Within earshot across the narrow passage, an excitable lay preacher-type called Nhlanhla Madi has devised a peculiar coping mechanism to “counteract the debauchery” around him. With a creased forehead he relates how he has “insulated” his walls with the word of God, referring to the black cursive scrawl adorning several sheets and posters in his quarters. He quotes an extract to that effect before adding that when he finally gets a house it will be surrounded by “the Word”, to prevent him from backsliding.
Alcohol and visitors are not allowed into the Moth building and men and women are not allowed to share sleeping quarters. But the residents have annulled all these rules, fuelling tension and antisocial behaviour. Given the environment, it is easy to see it as a case of “every man for himself”, as Bongani Nkosi does.
Between a rock and a hard place
Nkosi, a lanky young man who offers a mix of pragmatism and pessimism, believes that the residents are sandwiched between wilful bureaucratic bungling by the city and a lack of adequate pressure by the legal centre, leading to a stasis. “When people speak of our situation, none of them mentions that there was corruption involved in our relocation,” Nkosi alleges. “Part of the R1,5-million ordered by the judge was meant to go towards job skills training. Someone was greedy enough to just find us a place and be like: ‘We can let this thing play itself out for three years until it dies down.’ It’s more about people pushing paper and getting paid because of our strife.”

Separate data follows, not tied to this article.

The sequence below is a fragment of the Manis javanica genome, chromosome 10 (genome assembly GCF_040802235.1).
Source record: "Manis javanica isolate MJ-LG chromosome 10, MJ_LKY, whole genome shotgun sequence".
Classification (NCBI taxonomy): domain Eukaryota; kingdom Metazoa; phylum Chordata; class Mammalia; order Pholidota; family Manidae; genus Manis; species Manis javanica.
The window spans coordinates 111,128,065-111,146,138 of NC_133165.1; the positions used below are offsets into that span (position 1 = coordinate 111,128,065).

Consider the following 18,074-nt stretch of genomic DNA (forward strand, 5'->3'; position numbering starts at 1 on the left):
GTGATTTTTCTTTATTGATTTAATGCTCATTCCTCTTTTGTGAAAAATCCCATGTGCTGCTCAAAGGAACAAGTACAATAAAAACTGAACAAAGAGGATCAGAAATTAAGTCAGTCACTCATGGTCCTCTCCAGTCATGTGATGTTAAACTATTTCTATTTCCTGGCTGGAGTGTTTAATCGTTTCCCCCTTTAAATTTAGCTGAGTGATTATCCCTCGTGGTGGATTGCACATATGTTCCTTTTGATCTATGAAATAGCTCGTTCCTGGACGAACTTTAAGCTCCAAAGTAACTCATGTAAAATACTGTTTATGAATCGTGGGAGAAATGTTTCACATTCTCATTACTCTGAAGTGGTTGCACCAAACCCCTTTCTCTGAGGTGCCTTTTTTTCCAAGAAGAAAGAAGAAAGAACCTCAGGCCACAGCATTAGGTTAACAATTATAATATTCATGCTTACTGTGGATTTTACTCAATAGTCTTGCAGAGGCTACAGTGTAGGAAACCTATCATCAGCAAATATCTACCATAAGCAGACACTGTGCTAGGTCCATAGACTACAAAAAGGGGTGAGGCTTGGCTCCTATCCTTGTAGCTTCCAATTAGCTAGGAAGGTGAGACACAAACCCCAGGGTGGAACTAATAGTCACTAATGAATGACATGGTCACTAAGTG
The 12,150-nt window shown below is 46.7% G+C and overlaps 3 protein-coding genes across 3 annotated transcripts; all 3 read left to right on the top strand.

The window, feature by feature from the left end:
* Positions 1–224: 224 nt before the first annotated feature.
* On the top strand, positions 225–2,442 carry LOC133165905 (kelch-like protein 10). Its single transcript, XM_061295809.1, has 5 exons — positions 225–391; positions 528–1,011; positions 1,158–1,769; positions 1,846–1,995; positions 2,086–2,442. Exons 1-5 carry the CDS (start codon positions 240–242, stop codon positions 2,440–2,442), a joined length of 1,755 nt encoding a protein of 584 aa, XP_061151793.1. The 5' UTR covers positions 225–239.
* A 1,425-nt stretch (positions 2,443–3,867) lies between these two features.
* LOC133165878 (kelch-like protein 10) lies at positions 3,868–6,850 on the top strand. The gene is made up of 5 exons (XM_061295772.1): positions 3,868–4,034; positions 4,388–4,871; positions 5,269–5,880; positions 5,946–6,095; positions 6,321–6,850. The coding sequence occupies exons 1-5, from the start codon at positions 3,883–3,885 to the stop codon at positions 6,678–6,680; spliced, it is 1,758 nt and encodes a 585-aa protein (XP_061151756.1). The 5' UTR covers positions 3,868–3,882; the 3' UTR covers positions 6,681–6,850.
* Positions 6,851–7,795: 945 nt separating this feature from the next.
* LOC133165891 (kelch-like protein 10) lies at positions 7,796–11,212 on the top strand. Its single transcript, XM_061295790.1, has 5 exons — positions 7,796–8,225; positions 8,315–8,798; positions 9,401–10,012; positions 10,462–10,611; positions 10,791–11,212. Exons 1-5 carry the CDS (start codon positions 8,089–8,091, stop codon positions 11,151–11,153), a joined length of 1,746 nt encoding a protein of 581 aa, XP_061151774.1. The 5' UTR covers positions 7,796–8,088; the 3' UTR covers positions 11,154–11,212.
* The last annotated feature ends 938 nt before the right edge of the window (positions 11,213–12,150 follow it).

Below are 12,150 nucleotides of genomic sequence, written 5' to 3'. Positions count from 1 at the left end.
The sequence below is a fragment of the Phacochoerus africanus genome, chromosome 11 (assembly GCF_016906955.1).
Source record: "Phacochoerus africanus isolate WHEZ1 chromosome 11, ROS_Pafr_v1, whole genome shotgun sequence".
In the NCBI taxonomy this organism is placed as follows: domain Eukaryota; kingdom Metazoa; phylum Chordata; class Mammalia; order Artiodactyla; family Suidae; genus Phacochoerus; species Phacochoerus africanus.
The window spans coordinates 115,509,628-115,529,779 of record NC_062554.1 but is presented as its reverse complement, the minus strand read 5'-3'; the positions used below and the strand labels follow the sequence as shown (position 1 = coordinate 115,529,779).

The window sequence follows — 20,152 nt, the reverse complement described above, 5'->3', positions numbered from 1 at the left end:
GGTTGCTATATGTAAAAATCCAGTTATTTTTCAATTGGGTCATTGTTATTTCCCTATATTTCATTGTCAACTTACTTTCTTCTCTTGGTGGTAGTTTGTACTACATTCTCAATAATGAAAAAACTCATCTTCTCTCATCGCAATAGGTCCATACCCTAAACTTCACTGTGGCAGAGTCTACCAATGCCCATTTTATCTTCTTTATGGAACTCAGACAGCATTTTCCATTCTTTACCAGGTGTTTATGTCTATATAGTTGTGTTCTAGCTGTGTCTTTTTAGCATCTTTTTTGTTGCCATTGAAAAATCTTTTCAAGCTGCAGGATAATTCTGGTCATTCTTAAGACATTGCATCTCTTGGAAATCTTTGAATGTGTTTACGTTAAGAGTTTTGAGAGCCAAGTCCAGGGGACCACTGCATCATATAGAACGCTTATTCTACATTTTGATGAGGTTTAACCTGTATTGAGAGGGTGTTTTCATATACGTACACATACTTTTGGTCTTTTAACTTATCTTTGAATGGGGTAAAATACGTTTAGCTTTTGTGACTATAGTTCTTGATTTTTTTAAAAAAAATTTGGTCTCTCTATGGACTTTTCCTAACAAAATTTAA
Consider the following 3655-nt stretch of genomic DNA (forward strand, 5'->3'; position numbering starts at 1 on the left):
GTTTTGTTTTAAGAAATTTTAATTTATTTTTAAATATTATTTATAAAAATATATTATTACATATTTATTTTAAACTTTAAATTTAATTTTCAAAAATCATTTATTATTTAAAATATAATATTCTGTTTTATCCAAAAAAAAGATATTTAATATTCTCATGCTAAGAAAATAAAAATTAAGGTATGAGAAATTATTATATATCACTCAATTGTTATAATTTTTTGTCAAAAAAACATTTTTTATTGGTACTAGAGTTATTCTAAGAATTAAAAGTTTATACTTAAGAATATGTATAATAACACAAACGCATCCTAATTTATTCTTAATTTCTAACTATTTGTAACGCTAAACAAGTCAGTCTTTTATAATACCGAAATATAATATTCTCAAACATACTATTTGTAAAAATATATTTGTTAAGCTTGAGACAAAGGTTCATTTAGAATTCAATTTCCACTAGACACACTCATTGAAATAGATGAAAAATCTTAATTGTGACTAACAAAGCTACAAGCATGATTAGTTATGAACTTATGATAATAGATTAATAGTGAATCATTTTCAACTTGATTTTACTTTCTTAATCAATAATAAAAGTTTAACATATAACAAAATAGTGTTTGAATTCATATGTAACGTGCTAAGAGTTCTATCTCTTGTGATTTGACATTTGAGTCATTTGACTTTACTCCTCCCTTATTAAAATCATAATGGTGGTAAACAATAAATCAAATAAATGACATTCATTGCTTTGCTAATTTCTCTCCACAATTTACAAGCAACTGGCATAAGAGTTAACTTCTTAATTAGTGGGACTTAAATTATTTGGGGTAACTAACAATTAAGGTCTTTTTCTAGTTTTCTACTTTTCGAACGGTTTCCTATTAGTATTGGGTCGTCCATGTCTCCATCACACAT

With a few recent judgments — the seminal Occupiers of 51 Olivia Road, Berea Township, 197 Main Street, Johannesburg vs the City of Johannesburg and Others comes to mind — placing the burden of alternative accommodation for evicted indigent people squarely on the city’s shoulders, one can easily detect staunch resistance from the city. It has shown more vigour in fighting these rulings than in finding sustainable solutions for its poor.
While living conditions in the buildings housing the applicants in the above case, which pertains to the MBV building in Koch and Claim streets and the Perm building in Claim and Kotze, were significantly better than those at the Moth, there were also persistent maintenance problems, as residents’ committee members showed us this week.